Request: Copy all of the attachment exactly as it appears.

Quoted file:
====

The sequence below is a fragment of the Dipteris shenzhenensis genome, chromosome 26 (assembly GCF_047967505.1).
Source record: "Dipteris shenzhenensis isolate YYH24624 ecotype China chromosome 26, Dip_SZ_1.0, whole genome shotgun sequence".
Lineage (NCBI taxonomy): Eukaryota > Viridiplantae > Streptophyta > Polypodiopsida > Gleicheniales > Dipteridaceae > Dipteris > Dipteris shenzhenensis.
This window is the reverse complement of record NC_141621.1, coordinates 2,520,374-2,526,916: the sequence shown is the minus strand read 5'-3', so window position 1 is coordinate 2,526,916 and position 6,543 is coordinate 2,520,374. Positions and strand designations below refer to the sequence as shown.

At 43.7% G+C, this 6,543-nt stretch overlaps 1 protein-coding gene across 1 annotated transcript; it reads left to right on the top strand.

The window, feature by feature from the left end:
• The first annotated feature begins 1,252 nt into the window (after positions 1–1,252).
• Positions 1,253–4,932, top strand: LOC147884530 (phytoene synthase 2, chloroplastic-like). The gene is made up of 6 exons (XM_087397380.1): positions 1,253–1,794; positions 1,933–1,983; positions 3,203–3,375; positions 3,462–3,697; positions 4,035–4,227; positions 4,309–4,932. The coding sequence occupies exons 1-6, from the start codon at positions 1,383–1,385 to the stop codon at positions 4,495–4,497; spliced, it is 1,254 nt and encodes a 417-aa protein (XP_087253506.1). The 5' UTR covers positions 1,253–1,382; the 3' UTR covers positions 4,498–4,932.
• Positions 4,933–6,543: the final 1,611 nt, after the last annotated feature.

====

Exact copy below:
The sequence below is a fragment of the Dipteris shenzhenensis genome, chromosome 26 (assembly GCF_047967505.1).
Source record: "Dipteris shenzhenensis isolate YYH24624 ecotype China chromosome 26, Dip_SZ_1.0, whole genome shotgun sequence".
Lineage (NCBI taxonomy): Eukaryota > Viridiplantae > Streptophyta > Polypodiopsida > Gleicheniales > Dipteridaceae > Dipteris > Dipteris shenzhenensis.
This window is the reverse complement of record NC_141621.1, coordinates 2,520,374-2,526,916: the sequence shown is the minus strand read 5'-3', so window position 1 is coordinate 2,526,916 and position 6,543 is coordinate 2,520,374. Positions and strand designations below refer to the sequence as shown.

At 43.7% G+C, this 6,543-nt stretch overlaps 1 protein-coding gene across 1 annotated transcript; it reads left to right on the top strand.

The window, feature by feature from the left end:
• The first annotated feature begins 1,252 nt into the window (after positions 1–1,252).
• Positions 1,253–4,932, top strand: LOC147884530 (phytoene synthase 2, chloroplastic-like). The gene is made up of 6 exons (XM_087397380.1): positions 1,253–1,794; positions 1,933–1,983; positions 3,203–3,375; positions 3,462–3,697; positions 4,035–4,227; positions 4,309–4,932. The coding sequence occupies exons 1-6, from the start codon at positions 1,383–1,385 to the stop codon at positions 4,495–4,497; spliced, it is 1,254 nt and encodes a 417-aa protein (XP_087253506.1). The 5' UTR covers positions 1,253–1,382; the 3' UTR covers positions 4,498–4,932.
• Positions 4,933–6,543: the final 1,611 nt, after the last annotated feature.